At the end of chapter 22, we saw how the Lord calls His people to be holy and separate from the wicked world in which they live. This was why He gave the law and its detailed explanations that we have been studying. He desired that His people should worship Him alone as the true God, and that they should be a distinct people from their pagan neighbors.
The introductory verses of this chapter make it clear that neither friends nor witnesses nor common opinions should make us inclined to lessen great faults, exaggerate small ones, excuse transgressors, accuse the innocent, or misrepresent anything. To do so is very displeasing to the Lord.
God commanded that every seventh year, the Israelites’ land was to have rest. They must not plow nor plant it; and anything that the earth produced naturally was allowed to be eaten, but not stored up. It seems that this law was intended to teach them to depend upon the Lord’s Providence and faithfulness in sending larger harvests to them in the sixth year, while they kept His commandment of giving the land rest in the seventh year. This was also a foreshadowing of the heavenly rest, where all earthly labors and cares shall cease forever.
All respect to the idols of the heathen was strictly forbidden. Since idolatry was a sin to which the Israelites had a natural inclination, they were to blot out the remembrance of the false gods of their pagan neighbors; and solemn worship of Jehovah, in the place which He would choose, was strictly required. Three times a year, they were to come together for special assemblies of worship and celebration before the Lord. These assemblies were called feasts: the Feast of Unleavened Bread, the Feast of Firstfruits, and the Feast of Ingathering. What a kind Master we serve! He has actually made it our duty to rejoice before Him! Let us take pleasure in devoting that portion of our time which He requires for us – one day in seven – to His service. His worship and ordinances are a feast for our souls. And just as the Israelites were not to come empty-handed before the Lord, we must not come to worship Him empty-hearted. Our souls must be filled with holy desires toward Him, and with dedications of ourselves to Him; for with such sacrifices, He is well-pleased.
The Lord promised that He would guide and keep His people in their way through the wilderness to the land of promise. The precept joined with this promise was that they were to be obedient to His “Angel” whom He would send before them (verse 23). In 1 Corinthians 10:9, Paul makes it clear that this “Angel” was Christ Himself. But how reasonable were the conditions of this promise of their comfortable settlement in the land of Canaan! They must serve the true God alone, and not the idols of the heathen. And how rich were the particulars of this promise! They included a blessing on their food, the continuance of their health, the increase of their wealth, and the prolonging of their lives. In addition, it was promised that they would also subdue their enemies. Hosts of hornets would make way for the people of Israel, for God can even use such lowly creatures for the chastisement of His people’s enemies. It is in kindness to the Church that her enemies are subdued by little and little; for thereby, we are kept on our guard and in continual dependence upon our God.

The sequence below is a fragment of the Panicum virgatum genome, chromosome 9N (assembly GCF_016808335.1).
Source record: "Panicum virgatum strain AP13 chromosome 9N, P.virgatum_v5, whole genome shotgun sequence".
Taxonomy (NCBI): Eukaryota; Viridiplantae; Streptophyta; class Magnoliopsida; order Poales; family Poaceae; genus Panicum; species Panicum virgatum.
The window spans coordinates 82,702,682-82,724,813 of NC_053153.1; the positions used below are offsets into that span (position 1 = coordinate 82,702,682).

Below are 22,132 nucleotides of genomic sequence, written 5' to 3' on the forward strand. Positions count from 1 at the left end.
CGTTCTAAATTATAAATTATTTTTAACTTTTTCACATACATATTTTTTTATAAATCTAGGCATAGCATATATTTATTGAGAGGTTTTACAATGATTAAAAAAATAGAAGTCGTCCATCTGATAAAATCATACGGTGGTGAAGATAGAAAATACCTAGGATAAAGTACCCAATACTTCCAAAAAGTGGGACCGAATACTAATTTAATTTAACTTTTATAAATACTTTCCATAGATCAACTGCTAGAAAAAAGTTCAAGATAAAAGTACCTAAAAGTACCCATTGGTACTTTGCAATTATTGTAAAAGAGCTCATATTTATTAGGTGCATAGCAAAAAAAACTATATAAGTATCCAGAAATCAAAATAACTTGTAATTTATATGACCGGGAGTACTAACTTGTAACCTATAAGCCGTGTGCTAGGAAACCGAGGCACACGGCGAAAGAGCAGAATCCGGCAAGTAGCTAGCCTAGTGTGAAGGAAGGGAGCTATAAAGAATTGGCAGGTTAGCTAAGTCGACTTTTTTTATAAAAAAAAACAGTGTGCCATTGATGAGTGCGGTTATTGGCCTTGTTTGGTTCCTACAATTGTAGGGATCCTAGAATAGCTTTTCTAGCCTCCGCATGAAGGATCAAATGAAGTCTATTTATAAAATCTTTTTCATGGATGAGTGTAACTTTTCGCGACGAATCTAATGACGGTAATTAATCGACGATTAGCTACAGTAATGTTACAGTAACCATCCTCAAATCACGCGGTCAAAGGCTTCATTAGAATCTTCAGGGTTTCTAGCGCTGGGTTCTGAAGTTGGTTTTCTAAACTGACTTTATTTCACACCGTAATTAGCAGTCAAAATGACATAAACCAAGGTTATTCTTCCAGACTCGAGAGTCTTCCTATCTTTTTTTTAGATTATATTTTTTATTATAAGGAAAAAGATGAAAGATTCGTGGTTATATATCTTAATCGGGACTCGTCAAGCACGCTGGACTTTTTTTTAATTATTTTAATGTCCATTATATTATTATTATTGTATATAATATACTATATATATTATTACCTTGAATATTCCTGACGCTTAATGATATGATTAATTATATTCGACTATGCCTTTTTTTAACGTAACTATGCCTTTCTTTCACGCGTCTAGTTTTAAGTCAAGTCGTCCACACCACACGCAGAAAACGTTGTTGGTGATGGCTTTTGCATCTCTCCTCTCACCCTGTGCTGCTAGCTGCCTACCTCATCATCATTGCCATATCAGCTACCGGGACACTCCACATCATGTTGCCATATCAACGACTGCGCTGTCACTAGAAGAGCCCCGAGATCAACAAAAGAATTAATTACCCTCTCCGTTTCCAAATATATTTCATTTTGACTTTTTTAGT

As we have already stated, the reason why the Lord gave the people of Israel so many laws and forbade them to do so many things was so that they might be a holy nation. “But just what is holiness?” you may ask. It is simply loving God and one another – our God first and best, with all our hearts; and each other like ourselves, for His sake. That is perfect holiness, but it belongs to no man except our Lord Jesus. However, when we believe in Jesus as our own Savior, His perfect goodness (that is, the holy obedience to God’s law which He rendered when He was a Man, living among men) is imputed to us and reckoned to be ours, as completely as if we had done it ourselves! In the Bible, that spotless obedience is called “the righteousness of God.” It is the pure white robe that is given to the Lord’s children in heaven, to show that they are justified and without fault in His sight. But while we get Christ’s righteousness and perfect goodness as our title to heaven, we need His Holy Spirit to make us holy on earth – teaching us to love God and our neighbor down here; or in other words, to keep the commandments.
The Son of God came down from heaven, lived obediently, suffered, died, rose from the dead, went back to heaven, and sent down the Holy Spirit; and He did all these things so that He might gather around Him a family from among the people of the world – a family of His own sons and daughters who are different and separate from the heathen. That is what true Christians are called to be, and that is what the Holy Spirit makes us!
Lord Jesus, we rejoice in the sweet assurance that You will, by little and little, drive out the corruptions of our hearts. You will subdue them all by the conquests of Your grace, and You will safely conduct us through the entirety of the wilderness of this world. And then at last, under Your power, we shall arrive in the heavenly Canaan, where we shall be blessed to see Your face and dwell with You forever. Amen.
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